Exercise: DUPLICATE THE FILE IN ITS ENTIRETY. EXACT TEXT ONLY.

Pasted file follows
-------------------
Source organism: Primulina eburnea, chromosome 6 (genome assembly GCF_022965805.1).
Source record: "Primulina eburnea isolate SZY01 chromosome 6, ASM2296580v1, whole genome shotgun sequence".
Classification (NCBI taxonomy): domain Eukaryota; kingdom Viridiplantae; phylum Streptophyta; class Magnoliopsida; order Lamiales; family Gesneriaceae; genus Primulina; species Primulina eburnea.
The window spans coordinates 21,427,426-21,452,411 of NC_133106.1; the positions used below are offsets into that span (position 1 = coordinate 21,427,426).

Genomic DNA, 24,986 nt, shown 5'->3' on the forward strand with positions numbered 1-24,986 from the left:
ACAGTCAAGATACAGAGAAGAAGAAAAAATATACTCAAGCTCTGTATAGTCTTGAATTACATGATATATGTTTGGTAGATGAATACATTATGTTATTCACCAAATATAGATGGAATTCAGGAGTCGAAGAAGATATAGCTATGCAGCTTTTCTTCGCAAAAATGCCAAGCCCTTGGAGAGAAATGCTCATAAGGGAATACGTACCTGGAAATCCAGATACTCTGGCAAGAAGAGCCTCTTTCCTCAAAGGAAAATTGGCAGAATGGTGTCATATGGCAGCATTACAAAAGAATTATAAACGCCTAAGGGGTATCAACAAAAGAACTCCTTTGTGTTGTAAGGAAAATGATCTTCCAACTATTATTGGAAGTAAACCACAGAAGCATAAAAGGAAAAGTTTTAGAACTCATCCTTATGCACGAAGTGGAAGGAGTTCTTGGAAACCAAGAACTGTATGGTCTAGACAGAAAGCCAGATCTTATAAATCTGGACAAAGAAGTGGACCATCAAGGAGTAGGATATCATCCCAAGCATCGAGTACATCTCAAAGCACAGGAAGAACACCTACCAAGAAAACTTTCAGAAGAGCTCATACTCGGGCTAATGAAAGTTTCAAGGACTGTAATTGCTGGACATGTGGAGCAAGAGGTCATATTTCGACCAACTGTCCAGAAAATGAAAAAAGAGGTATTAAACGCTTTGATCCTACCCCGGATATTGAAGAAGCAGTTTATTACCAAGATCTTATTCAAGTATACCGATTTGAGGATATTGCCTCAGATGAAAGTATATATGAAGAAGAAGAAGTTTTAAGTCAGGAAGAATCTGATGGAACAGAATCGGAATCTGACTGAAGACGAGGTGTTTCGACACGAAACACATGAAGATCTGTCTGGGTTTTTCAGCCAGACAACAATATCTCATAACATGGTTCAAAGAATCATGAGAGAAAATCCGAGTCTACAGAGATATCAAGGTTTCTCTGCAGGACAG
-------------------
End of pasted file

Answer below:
Source organism: Primulina eburnea, chromosome 6 (genome assembly GCF_022965805.1).
Source record: "Primulina eburnea isolate SZY01 chromosome 6, ASM2296580v1, whole genome shotgun sequence".
Classification (NCBI taxonomy): domain Eukaryota; kingdom Viridiplantae; phylum Streptophyta; class Magnoliopsida; order Lamiales; family Gesneriaceae; genus Primulina; species Primulina eburnea.
The window spans coordinates 21,427,426-21,452,411 of NC_133106.1; the positions used below are offsets into that span (position 1 = coordinate 21,427,426).

Genomic DNA, 24,986 nt, shown 5'->3' on the forward strand with positions numbered 1-24,986 from the left:
ACAGTCAAGATACAGAGAAGAAGAAAAAATATACTCAAGCTCTGTATAGTCTTGAATTACATGATATATGTTTGGTAGATGAATACATTATGTTATTCACCAAATATAGATGGAATTCAGGAGTCGAAGAAGATATAGCTATGCAGCTTTTCTTCGCAAAAATGCCAAGCCCTTGGAGAGAAATGCTCATAAGGGAATACGTACCTGGAAATCCAGATACTCTGGCAAGAAGAGCCTCTTTCCTCAAAGGAAAATTGGCAGAATGGTGTCATATGGCAGCATTACAAAAGAATTATAAACGCCTAAGGGGTATCAACAAAAGAACTCCTTTGTGTTGTAAGGAAAATGATCTTCCAACTATTATTGGAAGTAAACCACAGAAGCATAAAAGGAAAAGTTTTAGAACTCATCCTTATGCACGAAGTGGAAGGAGTTCTTGGAAACCAAGAACTGTATGGTCTAGACAGAAAGCCAGATCTTATAAATCTGGACAAAGAAGTGGACCATCAAGGAGTAGGATATCATCCCAAGCATCGAGTACATCTCAAAGCACAGGAAGAACACCTACCAAGAAAACTTTCAGAAGAGCTCATACTCGGGCTAATGAAAGTTTCAAGGACTGTAATTGCTGGACATGTGGAGCAAGAGGTCATATTTCGACCAACTGTCCAGAAAATGAAAAAAGAGGTATTAAACGCTTTGATCCTACCCCGGATATTGAAGAAGCAGTTTATTACCAAGATCTTATTCAAGTATACCGATTTGAGGATATTGCCTCAGATGAAAGTATATATGAAGAAGAAGAAGTTTTAAGTCAGGAAGAATCTGATGGAACAGAATCGGAATCTGACTGAAGACGAGGTGTTTCGACACGAAACACATGAAGATCTGTCTGGGTTTTTCAGCCAGACAACAATATCTCATAACATGGTTCAAAGAATCATGAGAGAAAATCCGAGTCTACAGAGATATCAAGGTTTCTCTGCAGGACAG